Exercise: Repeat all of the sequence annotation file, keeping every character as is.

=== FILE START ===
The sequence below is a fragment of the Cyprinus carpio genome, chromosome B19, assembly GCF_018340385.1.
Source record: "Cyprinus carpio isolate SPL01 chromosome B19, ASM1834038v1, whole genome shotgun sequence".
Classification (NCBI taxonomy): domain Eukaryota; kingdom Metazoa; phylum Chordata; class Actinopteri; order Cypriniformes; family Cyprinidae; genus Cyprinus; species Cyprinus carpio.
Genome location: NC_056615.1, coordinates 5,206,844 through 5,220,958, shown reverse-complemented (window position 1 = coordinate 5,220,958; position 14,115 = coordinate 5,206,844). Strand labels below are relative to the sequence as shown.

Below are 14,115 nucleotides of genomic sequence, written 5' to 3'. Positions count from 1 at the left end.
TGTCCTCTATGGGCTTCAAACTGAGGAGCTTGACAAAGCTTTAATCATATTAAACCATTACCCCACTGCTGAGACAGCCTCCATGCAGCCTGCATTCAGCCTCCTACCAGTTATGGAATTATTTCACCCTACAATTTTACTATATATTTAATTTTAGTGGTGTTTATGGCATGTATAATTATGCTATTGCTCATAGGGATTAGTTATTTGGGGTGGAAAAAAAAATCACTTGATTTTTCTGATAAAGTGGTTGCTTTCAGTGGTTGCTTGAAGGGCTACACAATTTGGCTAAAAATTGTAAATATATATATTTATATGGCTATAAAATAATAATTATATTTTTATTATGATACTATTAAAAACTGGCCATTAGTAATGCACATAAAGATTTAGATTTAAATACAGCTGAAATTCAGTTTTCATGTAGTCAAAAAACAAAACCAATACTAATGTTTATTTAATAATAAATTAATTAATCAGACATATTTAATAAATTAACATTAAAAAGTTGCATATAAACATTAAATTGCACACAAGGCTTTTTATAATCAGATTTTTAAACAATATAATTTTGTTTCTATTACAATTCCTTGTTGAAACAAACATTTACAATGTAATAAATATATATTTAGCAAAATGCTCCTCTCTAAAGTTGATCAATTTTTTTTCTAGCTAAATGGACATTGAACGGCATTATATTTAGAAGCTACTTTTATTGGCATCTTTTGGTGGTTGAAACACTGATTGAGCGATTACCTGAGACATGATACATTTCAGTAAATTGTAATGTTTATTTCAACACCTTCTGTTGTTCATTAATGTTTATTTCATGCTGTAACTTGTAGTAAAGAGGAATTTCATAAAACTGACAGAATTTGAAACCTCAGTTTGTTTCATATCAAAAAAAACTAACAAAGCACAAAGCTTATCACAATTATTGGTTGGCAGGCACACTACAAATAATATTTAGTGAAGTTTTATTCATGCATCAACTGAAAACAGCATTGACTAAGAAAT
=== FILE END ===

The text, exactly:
The sequence below is a fragment of the Cyprinus carpio genome, chromosome B19, assembly GCF_018340385.1.
Source record: "Cyprinus carpio isolate SPL01 chromosome B19, ASM1834038v1, whole genome shotgun sequence".
Classification (NCBI taxonomy): domain Eukaryota; kingdom Metazoa; phylum Chordata; class Actinopteri; order Cypriniformes; family Cyprinidae; genus Cyprinus; species Cyprinus carpio.
Genome location: NC_056615.1, coordinates 5,206,844 through 5,220,958, shown reverse-complemented (window position 1 = coordinate 5,220,958; position 14,115 = coordinate 5,206,844). Strand labels below are relative to the sequence as shown.

Below are 14,115 nucleotides of genomic sequence, written 5' to 3'. Positions count from 1 at the left end.
TGTCCTCTATGGGCTTCAAACTGAGGAGCTTGACAAAGCTTTAATCATATTAAACCATTACCCCACTGCTGAGACAGCCTCCATGCAGCCTGCATTCAGCCTCCTACCAGTTATGGAATTATTTCACCCTACAATTTTACTATATATTTAATTTTAGTGGTGTTTATGGCATGTATAATTATGCTATTGCTCATAGGGATTAGTTATTTGGGGTGGAAAAAAAAATCACTTGATTTTTCTGATAAAGTGGTTGCTTTCAGTGGTTGCTTGAAGGGCTACACAATTTGGCTAAAAATTGTAAATATATATATTTATATGGCTATAAAATAATAATTATATTTTTATTATGATACTATTAAAAACTGGCCATTAGTAATGCACATAAAGATTTAGATTTAAATACAGCTGAAATTCAGTTTTCATGTAGTCAAAAAACAAAACCAATACTAATGTTTATTTAATAATAAATTAATTAATCAGACATATTTAATAAATTAACATTAAAAAGTTGCATATAAACATTAAATTGCACACAAGGCTTTTTATAATCAGATTTTTAAACAATATAATTTTGTTTCTATTACAATTCCTTGTTGAAACAAACATTTACAATGTAATAAATATATATTTAGCAAAATGCTCCTCTCTAAAGTTGATCAATTTTTTTTCTAGCTAAATGGACATTGAACGGCATTATATTTAGAAGCTACTTTTATTGGCATCTTTTGGTGGTTGAAACACTGATTGAGCGATTACCTGAGACATGATACATTTCAGTAAATTGTAATGTTTATTTCAACACCTTCTGTTGTTCATTAATGTTTATTTCATGCTGTAACTTGTAGTAAAGAGGAATTTCATAAAACTGACAGAATTTGAAACCTCAGTTTGTTTCATATCAAAAAAAACTAACAAAGCACAAAGCTTATCACAATTATTGGTTGGCAGGCACACTACAAATAATATTTAGTGAAGTTTTATTCATGCATCAACTGAAAACAGCATTGACTAAGAAAT